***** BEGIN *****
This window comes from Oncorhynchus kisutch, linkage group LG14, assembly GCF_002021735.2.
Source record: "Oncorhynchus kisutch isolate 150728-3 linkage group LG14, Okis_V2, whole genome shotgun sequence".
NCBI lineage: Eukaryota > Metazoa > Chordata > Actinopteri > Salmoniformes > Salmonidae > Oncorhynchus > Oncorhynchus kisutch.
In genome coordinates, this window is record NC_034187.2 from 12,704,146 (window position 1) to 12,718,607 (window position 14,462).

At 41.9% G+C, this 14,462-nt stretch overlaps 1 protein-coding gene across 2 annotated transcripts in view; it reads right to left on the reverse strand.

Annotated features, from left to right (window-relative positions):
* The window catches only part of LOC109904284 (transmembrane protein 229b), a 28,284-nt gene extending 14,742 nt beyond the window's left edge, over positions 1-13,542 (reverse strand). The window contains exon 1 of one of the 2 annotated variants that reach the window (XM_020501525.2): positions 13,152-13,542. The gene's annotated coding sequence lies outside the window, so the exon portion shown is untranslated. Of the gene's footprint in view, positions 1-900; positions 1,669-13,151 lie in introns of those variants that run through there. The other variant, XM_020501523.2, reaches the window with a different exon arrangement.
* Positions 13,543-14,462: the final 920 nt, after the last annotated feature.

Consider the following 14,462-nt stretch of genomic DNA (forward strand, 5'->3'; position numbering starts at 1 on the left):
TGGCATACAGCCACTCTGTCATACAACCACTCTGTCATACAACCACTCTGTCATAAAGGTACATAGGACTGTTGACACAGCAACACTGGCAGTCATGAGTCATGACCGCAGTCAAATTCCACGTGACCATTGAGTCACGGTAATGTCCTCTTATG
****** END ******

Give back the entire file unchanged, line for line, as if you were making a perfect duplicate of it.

This window comes from Oncorhynchus kisutch, linkage group LG14, assembly GCF_002021735.2.
Source record: "Oncorhynchus kisutch isolate 150728-3 linkage group LG14, Okis_V2, whole genome shotgun sequence".
NCBI lineage: Eukaryota > Metazoa > Chordata > Actinopteri > Salmoniformes > Salmonidae > Oncorhynchus > Oncorhynchus kisutch.
In genome coordinates, this window is record NC_034187.2 from 12,704,146 (window position 1) to 12,718,607 (window position 14,462).

At 41.9% G+C, this 14,462-nt stretch overlaps 1 protein-coding gene across 2 annotated transcripts in view; it reads right to left on the reverse strand.

Annotated features, from left to right (window-relative positions):
* The window catches only part of LOC109904284 (transmembrane protein 229b), a 28,284-nt gene extending 14,742 nt beyond the window's left edge, over positions 1-13,542 (reverse strand). The window contains exon 1 of one of the 2 annotated variants that reach the window (XM_020501525.2): positions 13,152-13,542. The gene's annotated coding sequence lies outside the window, so the exon portion shown is untranslated. Of the gene's footprint in view, positions 1-900; positions 1,669-13,151 lie in introns of those variants that run through there. The other variant, XM_020501523.2, reaches the window with a different exon arrangement.
* Positions 13,543-14,462: the final 920 nt, after the last annotated feature.

Consider the following 14,462-nt stretch of genomic DNA (forward strand, 5'->3'; position numbering starts at 1 on the left):
TGGCATACAGCCACTCTGTCATACAACCACTCTGTCATACAACCACTCTGTCATAAAGGTACATAGGACTGTTGACACAGCAACACTGGCAGTCATGAGTCATGACCGCAGTCAAATTCCACGTGACCATTGAGTCACGGTAATGTCCTCTTATG